Brad Jacobs didn’t build XPO Logistics Inc. (NYSE:XPO) the traditional way. He’s not taking it apart the traditional way either.
Utilizing a roll-up strategy unmatched in freight industry annals for speed, scale, and no shortage of doubters, Jacobs, the founder, chairman and CEO, took XPO in less than nine years from a $150 million domestic company with one or two revenue lines to a $17 billion international behemoth with conglomerate-like features. Now, in one fell swoop, about $13 billion of that revenue has been put on the block. Four business units — each one large enough to be substantial stand-alone businesses — may be sold or spun off. The units will be offered concurrently. The time frame for full disposition is considered ambitious — perhaps as soon as six months, according to people familiar with the process.
Each unit will be offered as a whole entity. This means prospective buyers can’t cherry-pick the lines they want. For example, XPO’s North American Transportation unit, one of the four for sale, houses the brokerage, final-mile, managed transportation and intermodal businesses. A suitor would need to buy the whole thing rather than select specific subunits.
The manner in which the divestiture is being carried out, especially for a successful business that’s not under pressure to sell, is without parallel in transport history.
What will be left when the dust settles, if XPO’s plans pan out, is the North American less-than-truckload (LTL) business, which clearly the company believes has the most potential because of demand trends fueled in part by e-commerce fulfillment, favorable competitive positioning in a concentrated carrier segment and hundreds of millions of IT dollars being focused on improving operational efficiency in LTL, a program that has already borne fruit through dramatic declines in the unit’s operating ratio, the ratio of revenues to expenses. Third-quarter LTL operating ratio fell to 80.9%, meaning that for every $1 dollar in revenue collected, the unit spent less than 81 cents. That is the best third-quarter ratio in the unit’s history, which dates back many decades.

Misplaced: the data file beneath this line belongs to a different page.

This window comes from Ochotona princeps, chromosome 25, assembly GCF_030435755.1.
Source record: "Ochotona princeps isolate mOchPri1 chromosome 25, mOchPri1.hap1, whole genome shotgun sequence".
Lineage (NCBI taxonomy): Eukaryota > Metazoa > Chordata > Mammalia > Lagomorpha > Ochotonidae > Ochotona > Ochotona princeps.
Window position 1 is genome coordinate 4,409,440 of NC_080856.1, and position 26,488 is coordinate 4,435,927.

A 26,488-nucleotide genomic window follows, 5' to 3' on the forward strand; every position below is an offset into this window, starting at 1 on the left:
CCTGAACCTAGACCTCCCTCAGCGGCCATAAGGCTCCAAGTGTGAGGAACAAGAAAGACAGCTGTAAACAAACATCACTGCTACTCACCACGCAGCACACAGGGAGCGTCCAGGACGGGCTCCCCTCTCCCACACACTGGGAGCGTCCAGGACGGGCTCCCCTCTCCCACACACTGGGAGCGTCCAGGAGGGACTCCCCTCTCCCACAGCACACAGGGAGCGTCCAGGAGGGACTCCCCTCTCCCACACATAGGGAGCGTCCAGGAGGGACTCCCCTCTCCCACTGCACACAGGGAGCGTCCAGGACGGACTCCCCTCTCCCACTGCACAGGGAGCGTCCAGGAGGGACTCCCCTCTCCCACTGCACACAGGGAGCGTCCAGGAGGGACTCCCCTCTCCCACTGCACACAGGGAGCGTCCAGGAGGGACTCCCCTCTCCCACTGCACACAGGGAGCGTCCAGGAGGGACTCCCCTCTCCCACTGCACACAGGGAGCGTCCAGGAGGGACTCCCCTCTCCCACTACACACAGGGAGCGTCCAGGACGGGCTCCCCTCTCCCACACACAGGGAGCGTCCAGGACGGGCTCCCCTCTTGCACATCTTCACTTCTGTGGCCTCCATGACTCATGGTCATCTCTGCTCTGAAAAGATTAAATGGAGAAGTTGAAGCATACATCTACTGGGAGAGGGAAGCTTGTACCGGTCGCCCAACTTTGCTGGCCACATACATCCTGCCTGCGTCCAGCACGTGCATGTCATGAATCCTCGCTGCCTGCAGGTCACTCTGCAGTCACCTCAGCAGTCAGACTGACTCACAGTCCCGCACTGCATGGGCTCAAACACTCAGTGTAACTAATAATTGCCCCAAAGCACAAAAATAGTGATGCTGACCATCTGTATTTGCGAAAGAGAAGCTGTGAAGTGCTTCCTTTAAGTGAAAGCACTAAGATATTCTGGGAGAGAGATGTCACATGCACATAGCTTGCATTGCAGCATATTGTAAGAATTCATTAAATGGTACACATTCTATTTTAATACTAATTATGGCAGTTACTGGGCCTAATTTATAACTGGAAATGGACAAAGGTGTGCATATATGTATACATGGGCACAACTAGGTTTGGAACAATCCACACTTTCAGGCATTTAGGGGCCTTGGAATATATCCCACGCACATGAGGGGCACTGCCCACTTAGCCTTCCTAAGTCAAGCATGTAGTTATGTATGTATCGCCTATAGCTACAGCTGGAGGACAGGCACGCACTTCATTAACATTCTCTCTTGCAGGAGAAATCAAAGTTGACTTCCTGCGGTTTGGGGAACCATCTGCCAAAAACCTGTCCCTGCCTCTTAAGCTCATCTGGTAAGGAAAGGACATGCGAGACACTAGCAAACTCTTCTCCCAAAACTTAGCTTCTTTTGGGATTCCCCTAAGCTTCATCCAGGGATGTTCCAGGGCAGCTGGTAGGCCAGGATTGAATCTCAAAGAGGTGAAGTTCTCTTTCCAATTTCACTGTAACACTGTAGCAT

The only deterrent to XPO’s plans seemingly would be if it received bids for the units that it deemed too low. Weak bids could cast doubt on the units’ value and sabotage the entire strategy, said Ravi Shanker, an analyst for Morgan Stanley & Co. However, lowballing may not become an issue given the units’ established physical North American and European networks, deep product lines and sizable client bases, all of which give buyers instant scale. Because of that, the XPO units “will not come cheap,” said Frank McGuigan, CEO of Transplace, a $2.8 billion a year third-party logistics provider (3PL) owned by TPG Capital, a private equity firm with $72 billion of assets under management.
Transplace, for its part, manages about $9 billion in annual transport spend a year, and backed by TPG’s deep pockets, is acquisitive on several fronts as it relates to non-asset-based providers, McGuigan said. The company has discussed the XPO developments internally but had not interacted with it as of Monday, he said.
Evan Armstrong, head of 3PL consultancy Armstrong & Associates, Inc., said that XPO’s North American final-mile business would be the best fit for Transplace.
Interested bidders could be private equity firms, international transport and logistics firms looking to fill out their geographic networks and companies like Danish container shipping giant Maersk Line, which has a global presence but needs to scale up its non-ocean capabilities to support an integrated maritime and logistics network.
Would Amazon.com Inc. (NASDAQ:AMZN) jump into the fray? Typically, Amazon doesn’t spend big on major acquisitions, preferring to build large-scale capabilities from within and augment them with smaller, tuck-in acquisitions. There is also bad blood between Jacobs and Amazon Chairman and CEO Jeff Bezos over Amazon’s decision in late 2018 to pull $600 million of mostly high-margin postal induction business from XPO. Amazon, which had been XPO’s largest customer, said the move was triggered by XPO’s subpar performance, a charge that XPO hotly denied. Despite any animus, Bezos can write a big check, and XPO has a fiduciary responsibility to maximize value for its shareholders.